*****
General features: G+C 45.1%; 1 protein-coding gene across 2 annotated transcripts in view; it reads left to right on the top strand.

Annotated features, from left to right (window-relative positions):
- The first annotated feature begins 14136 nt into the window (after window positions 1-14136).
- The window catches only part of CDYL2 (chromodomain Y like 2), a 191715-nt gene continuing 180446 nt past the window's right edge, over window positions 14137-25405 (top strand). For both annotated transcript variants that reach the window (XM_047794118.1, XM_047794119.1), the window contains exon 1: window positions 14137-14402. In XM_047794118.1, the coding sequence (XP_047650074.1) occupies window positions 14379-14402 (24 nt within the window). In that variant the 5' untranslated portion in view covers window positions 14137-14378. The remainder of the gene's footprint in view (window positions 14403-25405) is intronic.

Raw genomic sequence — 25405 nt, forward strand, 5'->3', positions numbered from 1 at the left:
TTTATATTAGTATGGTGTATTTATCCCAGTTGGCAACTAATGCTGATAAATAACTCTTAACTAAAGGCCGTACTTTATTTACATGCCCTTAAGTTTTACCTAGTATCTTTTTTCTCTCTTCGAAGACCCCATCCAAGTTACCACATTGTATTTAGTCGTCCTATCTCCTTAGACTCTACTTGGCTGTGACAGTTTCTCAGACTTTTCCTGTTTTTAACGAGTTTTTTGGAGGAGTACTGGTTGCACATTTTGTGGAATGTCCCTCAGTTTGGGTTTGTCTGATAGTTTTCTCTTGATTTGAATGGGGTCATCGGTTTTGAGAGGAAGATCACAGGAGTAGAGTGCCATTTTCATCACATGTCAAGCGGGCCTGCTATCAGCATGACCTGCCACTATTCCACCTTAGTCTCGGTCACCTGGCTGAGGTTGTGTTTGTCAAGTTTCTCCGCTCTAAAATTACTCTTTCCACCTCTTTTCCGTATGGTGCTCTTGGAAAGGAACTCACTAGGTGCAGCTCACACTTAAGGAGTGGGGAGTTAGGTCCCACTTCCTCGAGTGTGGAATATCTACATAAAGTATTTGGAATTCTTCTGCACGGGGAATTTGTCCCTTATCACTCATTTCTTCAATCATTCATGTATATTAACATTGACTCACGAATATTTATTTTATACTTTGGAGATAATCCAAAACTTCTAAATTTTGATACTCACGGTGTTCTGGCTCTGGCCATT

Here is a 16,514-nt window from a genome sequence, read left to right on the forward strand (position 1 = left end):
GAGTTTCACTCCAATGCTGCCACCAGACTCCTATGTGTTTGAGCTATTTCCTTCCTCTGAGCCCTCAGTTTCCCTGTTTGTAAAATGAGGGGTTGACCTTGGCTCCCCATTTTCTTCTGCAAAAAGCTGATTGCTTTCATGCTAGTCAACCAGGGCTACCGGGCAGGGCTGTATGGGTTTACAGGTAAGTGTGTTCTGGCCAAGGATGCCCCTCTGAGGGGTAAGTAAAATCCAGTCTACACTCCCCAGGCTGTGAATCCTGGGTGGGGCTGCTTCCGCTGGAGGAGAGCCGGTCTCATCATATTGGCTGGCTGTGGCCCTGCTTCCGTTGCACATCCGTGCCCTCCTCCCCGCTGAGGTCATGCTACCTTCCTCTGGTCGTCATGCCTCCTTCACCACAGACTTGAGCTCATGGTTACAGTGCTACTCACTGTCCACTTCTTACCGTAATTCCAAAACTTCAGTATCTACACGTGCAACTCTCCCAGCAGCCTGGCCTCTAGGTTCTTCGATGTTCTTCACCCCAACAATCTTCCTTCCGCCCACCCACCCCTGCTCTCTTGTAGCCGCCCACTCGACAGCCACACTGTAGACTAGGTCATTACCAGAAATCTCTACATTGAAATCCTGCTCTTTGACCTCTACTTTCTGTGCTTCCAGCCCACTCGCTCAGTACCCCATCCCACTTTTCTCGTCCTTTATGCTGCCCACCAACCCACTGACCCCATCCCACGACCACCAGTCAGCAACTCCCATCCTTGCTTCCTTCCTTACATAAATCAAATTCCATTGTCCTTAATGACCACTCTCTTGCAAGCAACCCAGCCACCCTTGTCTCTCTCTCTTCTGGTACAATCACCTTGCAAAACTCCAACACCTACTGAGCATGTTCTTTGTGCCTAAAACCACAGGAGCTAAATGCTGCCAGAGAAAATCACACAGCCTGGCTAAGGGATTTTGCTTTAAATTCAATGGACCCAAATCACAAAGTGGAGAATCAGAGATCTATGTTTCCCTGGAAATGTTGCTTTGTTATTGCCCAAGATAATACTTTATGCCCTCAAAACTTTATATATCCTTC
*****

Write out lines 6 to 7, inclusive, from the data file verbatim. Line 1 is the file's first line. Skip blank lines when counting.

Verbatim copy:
TTTATATTAGTATGGTGTATTTATCCCAGTTGGCAACTAATGCTGATAAATAACTCTTAACTAAAGGCCGTACTTTATTTACATGCCCTTAAGTTTTACCTAGTATCTTTTTTCTCTCTTCGAAGACCCCATCCAAGTTACCACATTGTATTTAGTCGTCCTATCTCCTTAGACTCTACTTGGCTGTGACAGTTTCTCAGACTTTTCCTGTTTTTAACGAGTTTTTTGGAGGAGTACTGGTTGCACATTTTGTGGAATGTCCCTCAGTTTGGGTTTGTCTGATAGTTTTCTCTTGATTTGAATGGGGTCATCGGTTTTGAGAGGAAGATCACAGGAGTAGAGTGCCATTTTCATCACATGTCAAGCGGGCCTGCTATCAGCATGACCTGCCACTATTCCACCTTAGTCTCGGTCACCTGGCTGAGGTTGTGTTTGTCAAGTTTCTCCGCTCTAAAATTACTCTTTCCACCTCTTTTCCGTATGGTGCTCTTGGAAAGGAACTCACTAGGTGCAGCTCACACTTAAGGAGTGGGGAGTTAGGTCCCACTTCCTCGAGTGTGGAATATCTACATAAAGTATTTGGAATTCTTCTGCACGGGGAATTTGTCCCTTATCACTCATTTCTTCAATCATTCATGTATATTAACATTGACTCACGAATATTTATTTTATACTTTGGAGATAATCCAAAACTTCTAAATTTTGATACTCACGGTGTTCTGGCTCTGGCCATT

Here is a 16,514-nt window from a genome sequence, read left to right on the forward strand (position 1 = left end):